Taking a break together is always a good thing to do, helping you relax and rejuvenate and hopefully have some quality sexy time away from the stresses of everyday life.
So why would you add a couples retreat to your time away? What are the benefits to you of going to one of my LoveLife Couples Retreats?
Well, where do I start?! Feeling the love and connection in the group and seeing the couples blossom is an experience that’s hard to put into words.
But I’ll try...
The Love Life Blog: real advice for real people.
The clients and retreat participants I see tend to be pretty together type of people with a mature attitude to life and relating. So I don’t get too many couples who want to stay flat-lining or locked in conflict. They want to grow and develop as individuals and as a couple and have the best life they can.
There are three ways of having a long-term relationship, or four, as the second type manifests in two ways which might appear to be diametrically opposed but are actually versions of the same dynamic:
I have a client at the moment who recently took a ‘marriage sabbatical’. At least, that’s what she and her husband called it.
A work sabbatical is traditionally when you take a break from your job to study something else for a while. The idea is that regular work is too full to focus on the study, so you have some time away, and come back to the job both with new and useful knowledge and a fresh spirit.
That’s what this client is doing with her marriage: she’s taking a month off to be away from her husband and all the expectations and pressures she feels (rightly or wrongly) from being in the marriage, in order to have the space to learn more about herself and what she wants and needs in her life and in her marriage. read more...
(This is copy of a blog I wrote five years ago, hence some of the historical references.)
Here I am sitting in the depths of the jungle in northern Thailand, spending some time at a permaculture farm. Last weekend I was studying spiritual healing. Over Easter I attended the Xplore festival on alternate sexuality. Three quite different experiences, but all united: the sexuality, the spirituality and the connection to the environment. read more...
Happy loving parents make for happy loving children, so it’s vital that as parents you make the time and space to be loving with each other. A lot of people seem to feel it’s all too hard when you have children, so they have infrequent sex, if any at all.
It doesn't have to be that way though, not if you train your children to know that Mummy and Daddy need “Cuddle Time”. read more...
I was honored once to give the reading at a friends’ wedding. They’d chosen a reading they liked, but wanted it ‘sexed up a bit’ - and who better to ask? Like most wedding readings it was beautiful and poetic and spoke all about love and commitment and sharing and respecting - all good and important aspects of marriage - but nothing about sex and intimacy. As my friends rightly said: “It’s our sexual connection that brought us together and it’s what makes our relationship unique - so we want that celebrated in our wedding ceremony too!”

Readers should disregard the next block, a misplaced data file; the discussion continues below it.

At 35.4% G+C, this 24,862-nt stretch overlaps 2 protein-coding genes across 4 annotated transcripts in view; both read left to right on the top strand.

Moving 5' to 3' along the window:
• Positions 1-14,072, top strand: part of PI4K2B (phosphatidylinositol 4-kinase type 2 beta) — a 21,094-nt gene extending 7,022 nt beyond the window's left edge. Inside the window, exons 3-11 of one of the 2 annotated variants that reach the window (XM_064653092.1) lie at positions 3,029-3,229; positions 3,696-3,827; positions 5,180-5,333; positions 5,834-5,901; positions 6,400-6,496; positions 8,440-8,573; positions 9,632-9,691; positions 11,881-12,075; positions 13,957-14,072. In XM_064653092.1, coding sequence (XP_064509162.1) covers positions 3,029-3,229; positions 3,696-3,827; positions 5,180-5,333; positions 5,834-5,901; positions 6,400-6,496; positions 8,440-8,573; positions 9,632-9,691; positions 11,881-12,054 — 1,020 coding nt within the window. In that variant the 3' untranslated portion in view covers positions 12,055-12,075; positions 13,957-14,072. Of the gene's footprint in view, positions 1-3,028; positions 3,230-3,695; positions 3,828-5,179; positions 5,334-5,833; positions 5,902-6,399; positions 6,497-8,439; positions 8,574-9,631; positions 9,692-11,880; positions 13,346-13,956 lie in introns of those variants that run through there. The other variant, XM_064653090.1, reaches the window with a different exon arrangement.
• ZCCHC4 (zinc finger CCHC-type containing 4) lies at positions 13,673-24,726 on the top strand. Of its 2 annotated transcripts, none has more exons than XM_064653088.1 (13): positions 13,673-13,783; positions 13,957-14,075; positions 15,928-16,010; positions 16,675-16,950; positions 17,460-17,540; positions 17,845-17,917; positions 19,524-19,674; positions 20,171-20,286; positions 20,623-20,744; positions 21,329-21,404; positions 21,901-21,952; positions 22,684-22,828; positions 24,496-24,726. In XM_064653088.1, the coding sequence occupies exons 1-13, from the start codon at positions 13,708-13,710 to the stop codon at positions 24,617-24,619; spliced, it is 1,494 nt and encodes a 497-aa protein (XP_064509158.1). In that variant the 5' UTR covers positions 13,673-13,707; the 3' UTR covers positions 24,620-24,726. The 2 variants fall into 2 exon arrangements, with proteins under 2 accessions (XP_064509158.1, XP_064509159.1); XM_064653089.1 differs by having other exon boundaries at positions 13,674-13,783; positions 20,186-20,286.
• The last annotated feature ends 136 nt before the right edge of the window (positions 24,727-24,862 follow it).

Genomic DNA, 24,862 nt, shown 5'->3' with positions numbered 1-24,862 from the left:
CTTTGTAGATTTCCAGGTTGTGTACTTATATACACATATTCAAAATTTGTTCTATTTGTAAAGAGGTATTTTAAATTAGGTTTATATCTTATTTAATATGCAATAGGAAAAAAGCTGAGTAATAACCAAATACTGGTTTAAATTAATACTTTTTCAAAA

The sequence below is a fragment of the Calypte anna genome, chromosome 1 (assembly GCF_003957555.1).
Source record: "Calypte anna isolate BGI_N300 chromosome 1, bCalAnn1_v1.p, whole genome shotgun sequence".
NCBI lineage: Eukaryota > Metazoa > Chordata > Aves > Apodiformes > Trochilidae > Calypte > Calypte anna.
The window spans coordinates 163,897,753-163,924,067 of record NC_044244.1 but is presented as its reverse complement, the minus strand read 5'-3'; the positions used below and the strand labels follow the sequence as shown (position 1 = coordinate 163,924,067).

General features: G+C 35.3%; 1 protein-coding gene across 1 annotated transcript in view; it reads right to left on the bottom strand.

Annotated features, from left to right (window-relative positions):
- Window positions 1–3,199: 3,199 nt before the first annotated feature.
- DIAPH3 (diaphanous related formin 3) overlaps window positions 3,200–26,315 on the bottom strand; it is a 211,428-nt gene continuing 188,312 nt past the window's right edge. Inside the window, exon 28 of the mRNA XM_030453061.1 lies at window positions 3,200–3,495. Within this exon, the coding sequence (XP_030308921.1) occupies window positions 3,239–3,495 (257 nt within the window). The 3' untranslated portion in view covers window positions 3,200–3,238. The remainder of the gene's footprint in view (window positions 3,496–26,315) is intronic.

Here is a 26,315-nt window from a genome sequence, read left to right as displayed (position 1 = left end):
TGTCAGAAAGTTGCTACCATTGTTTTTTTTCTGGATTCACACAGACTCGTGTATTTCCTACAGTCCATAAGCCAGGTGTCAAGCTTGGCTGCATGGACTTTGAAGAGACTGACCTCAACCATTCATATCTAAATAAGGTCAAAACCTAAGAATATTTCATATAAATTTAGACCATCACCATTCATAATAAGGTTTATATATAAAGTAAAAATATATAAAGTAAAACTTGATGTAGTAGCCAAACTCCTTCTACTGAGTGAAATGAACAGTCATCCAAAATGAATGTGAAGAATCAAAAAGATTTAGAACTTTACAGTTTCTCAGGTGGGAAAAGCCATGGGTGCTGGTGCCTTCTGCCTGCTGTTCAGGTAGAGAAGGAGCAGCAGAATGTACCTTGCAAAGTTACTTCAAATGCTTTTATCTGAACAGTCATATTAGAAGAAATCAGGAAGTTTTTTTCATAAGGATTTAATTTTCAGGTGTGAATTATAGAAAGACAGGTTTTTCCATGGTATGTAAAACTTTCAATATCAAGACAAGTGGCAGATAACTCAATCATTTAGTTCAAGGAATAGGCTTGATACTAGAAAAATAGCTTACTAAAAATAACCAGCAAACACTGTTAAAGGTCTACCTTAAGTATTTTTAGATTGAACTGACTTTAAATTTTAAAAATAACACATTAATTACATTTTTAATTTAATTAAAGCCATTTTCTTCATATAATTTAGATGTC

So, in the reading, I pointed out that a marriage (or any long-term relationship) is like a tripod. It has three legs: friends, partners and lovers. When all three are strong, you have a strong relationship, when they’re wobbly or missing, so is your relationship. read more...
I’m back from running another gorgeous Couples Retreat in the Blue Mountains last weekend. I’m feeling all loved up myself from being surrounded by couples celebrating their love and honouring their sexuality as an expression of that love. It really is such a wonderful experience that I want to tell you all the good reasons to attend.
I was going to write this myself, and then I received this feedback from one couple who attended - and so I figured that rather than me waxing lyrical about it, it’d be much better for you to hear from the participants themselves! read more...
A key to intimacy is expressing your feelings. Not your thoughts, your feelings: being able to share with your partner how you are feeling and being able to hear what he or she is sharing with you.
It's not an easy thing to do. More commonly people hold back out of fear of a negative reaction from their partner. So they end up playing this weird dance of trying to mind-read what the other wants and feels, and generally getting it wrong.
I'm always amazed at what happens when a couple is radically honesty with each other.
Let me share a couple of recent examples:
In one case, a young man told his wife that he didn’t find her sexually attractive and never really had. He had naturally felt he couldn’t tell her that for fear of insulting and upsetting her, but he was really finding it hard to have sex with her because of this feeling. read more...
This is what I do - teach, coach and inspire around the Art and Craft of Mindful Sex.
Sometimes it’s hard to explain what I do. How does one explain working in a sex-positive industry?
I do use the term Tantra, which is good, but it’s also hundreds of years old and so not completely relevant to modern urban Australians. What is Tantra anyway? Essentially it’s mindful sex. Or to be a little broader: mindful loving. Loving with presence and focus, fully engaged physically, mentally, emotionally and spiritually.
Mindful sex means that: read more...
to my LOVELIFE blog for weekly inspiration on sex, love and intimacy!
- Pushing Boundaries
- Seven Benefits of Attending A LoveLife Couples Tantra Retreat
- Good Rest=Good Sex
- We Need Bliss
- Receptive is not Passive
- So Much Love
- A High-Level Relationship is a High-Maintenance Relationship
- Sex as Spiritual Practice
- The Yin and Yang of Sex
- Third Level Love-Making
- Vive La Difference!
- Taking a Marriage Sabbatical
- The Basic Sexual Unit is One
- A Penis is for Connection, not Penetration
- Men Have Not Evolved to 'Sow Their Seed Widely'